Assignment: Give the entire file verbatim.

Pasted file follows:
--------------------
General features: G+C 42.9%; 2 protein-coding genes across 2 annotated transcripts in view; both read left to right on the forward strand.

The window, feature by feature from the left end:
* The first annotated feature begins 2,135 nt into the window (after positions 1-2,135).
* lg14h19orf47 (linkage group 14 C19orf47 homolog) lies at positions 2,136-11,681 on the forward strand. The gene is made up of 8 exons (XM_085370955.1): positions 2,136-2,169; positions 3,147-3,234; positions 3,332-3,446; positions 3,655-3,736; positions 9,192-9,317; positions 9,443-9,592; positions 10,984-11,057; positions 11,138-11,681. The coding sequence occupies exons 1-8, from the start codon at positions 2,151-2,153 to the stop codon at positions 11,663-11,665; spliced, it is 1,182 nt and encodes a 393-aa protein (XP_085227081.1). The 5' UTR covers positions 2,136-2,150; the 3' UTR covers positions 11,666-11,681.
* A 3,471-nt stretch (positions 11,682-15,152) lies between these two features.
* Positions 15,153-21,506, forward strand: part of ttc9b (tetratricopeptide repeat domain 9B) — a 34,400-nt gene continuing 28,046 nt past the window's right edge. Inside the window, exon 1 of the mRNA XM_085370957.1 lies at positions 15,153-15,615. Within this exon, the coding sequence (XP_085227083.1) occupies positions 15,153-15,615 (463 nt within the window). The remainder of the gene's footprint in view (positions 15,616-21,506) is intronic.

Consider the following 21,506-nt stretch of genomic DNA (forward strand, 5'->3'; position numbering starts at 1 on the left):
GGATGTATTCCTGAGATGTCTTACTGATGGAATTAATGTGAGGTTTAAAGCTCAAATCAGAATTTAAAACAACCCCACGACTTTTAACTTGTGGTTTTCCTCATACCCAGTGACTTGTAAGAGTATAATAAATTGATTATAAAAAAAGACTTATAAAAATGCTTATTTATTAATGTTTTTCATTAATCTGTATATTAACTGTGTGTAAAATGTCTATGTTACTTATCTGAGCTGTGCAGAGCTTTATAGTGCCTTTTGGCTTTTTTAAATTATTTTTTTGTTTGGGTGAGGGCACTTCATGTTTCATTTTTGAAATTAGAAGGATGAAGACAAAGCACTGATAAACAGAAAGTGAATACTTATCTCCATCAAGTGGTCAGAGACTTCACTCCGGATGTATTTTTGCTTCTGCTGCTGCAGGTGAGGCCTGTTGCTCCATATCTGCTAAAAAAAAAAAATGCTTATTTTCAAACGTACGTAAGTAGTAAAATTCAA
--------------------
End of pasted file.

General features: G+C 42.9%; 2 protein-coding genes across 2 annotated transcripts in view; both read left to right on the forward strand.

The window, feature by feature from the left end:
* The first annotated feature begins 2,135 nt into the window (after positions 1-2,135).
* lg14h19orf47 (linkage group 14 C19orf47 homolog) lies at positions 2,136-11,681 on the forward strand. The gene is made up of 8 exons (XM_085370955.1): positions 2,136-2,169; positions 3,147-3,234; positions 3,332-3,446; positions 3,655-3,736; positions 9,192-9,317; positions 9,443-9,592; positions 10,984-11,057; positions 11,138-11,681. The coding sequence occupies exons 1-8, from the start codon at positions 2,151-2,153 to the stop codon at positions 11,663-11,665; spliced, it is 1,182 nt and encodes a 393-aa protein (XP_085227081.1). The 5' UTR covers positions 2,136-2,150; the 3' UTR covers positions 11,666-11,681.
* A 3,471-nt stretch (positions 11,682-15,152) lies between these two features.
* Positions 15,153-21,506, forward strand: part of ttc9b (tetratricopeptide repeat domain 9B) — a 34,400-nt gene continuing 28,046 nt past the window's right edge. Inside the window, exon 1 of the mRNA XM_085370957.1 lies at positions 15,153-15,615. Within this exon, the coding sequence (XP_085227083.1) occupies positions 15,153-15,615 (463 nt within the window). The remainder of the gene's footprint in view (positions 15,616-21,506) is intronic.

Consider the following 21,506-nt stretch of genomic DNA (forward strand, 5'->3'; position numbering starts at 1 on the left):
GGATGTATTCCTGAGATGTCTTACTGATGGAATTAATGTGAGGTTTAAAGCTCAAATCAGAATTTAAAACAACCCCACGACTTTTAACTTGTGGTTTTCCTCATACCCAGTGACTTGTAAGAGTATAATAAATTGATTATAAAAAAAGACTTATAAAAATGCTTATTTATTAATGTTTTTCATTAATCTGTATATTAACTGTGTGTAAAATGTCTATGTTACTTATCTGAGCTGTGCAGAGCTTTATAGTGCCTTTTGGCTTTTTTAAATTATTTTTTTGTTTGGGTGAGGGCACTTCATGTTTCATTTTTGAAATTAGAAGGATGAAGACAAAGCACTGATAAACAGAAAGTGAATACTTATCTCCATCAAGTGGTCAGAGACTTCACTCCGGATGTATTTTTGCTTCTGCTGCTGCAGGTGAGGCCTGTTGCTCCATATCTGCTAAAAAAAAAAAATGCTTATTTTCAAACGTACGTAAGTAGTAAAATTCAA